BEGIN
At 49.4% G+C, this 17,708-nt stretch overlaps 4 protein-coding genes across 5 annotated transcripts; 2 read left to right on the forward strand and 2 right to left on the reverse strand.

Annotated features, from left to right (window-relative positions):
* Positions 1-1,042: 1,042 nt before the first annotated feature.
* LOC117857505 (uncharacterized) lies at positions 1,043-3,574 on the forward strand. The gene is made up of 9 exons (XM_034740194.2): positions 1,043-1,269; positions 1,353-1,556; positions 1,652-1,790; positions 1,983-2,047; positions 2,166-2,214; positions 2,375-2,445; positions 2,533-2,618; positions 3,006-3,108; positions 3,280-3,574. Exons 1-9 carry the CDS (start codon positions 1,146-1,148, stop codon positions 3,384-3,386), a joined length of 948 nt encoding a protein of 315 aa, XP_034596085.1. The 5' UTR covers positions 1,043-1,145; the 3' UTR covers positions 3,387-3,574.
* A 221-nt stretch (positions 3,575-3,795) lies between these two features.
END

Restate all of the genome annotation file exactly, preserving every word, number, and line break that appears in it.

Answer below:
At 49.4% G+C, this 17,708-nt stretch overlaps 4 protein-coding genes across 5 annotated transcripts; 2 read left to right on the forward strand and 2 right to left on the reverse strand.

Annotated features, from left to right (window-relative positions):
* Positions 1-1,042: 1,042 nt before the first annotated feature.
* LOC117857505 (uncharacterized) lies at positions 1,043-3,574 on the forward strand. The gene is made up of 9 exons (XM_034740194.2): positions 1,043-1,269; positions 1,353-1,556; positions 1,652-1,790; positions 1,983-2,047; positions 2,166-2,214; positions 2,375-2,445; positions 2,533-2,618; positions 3,006-3,108; positions 3,280-3,574. Exons 1-9 carry the CDS (start codon positions 1,146-1,148, stop codon positions 3,384-3,386), a joined length of 948 nt encoding a protein of 315 aa, XP_034596085.1. The 5' UTR covers positions 1,043-1,145; the 3' UTR covers positions 3,387-3,574.
* A 221-nt stretch (positions 3,575-3,795) lies between these two features.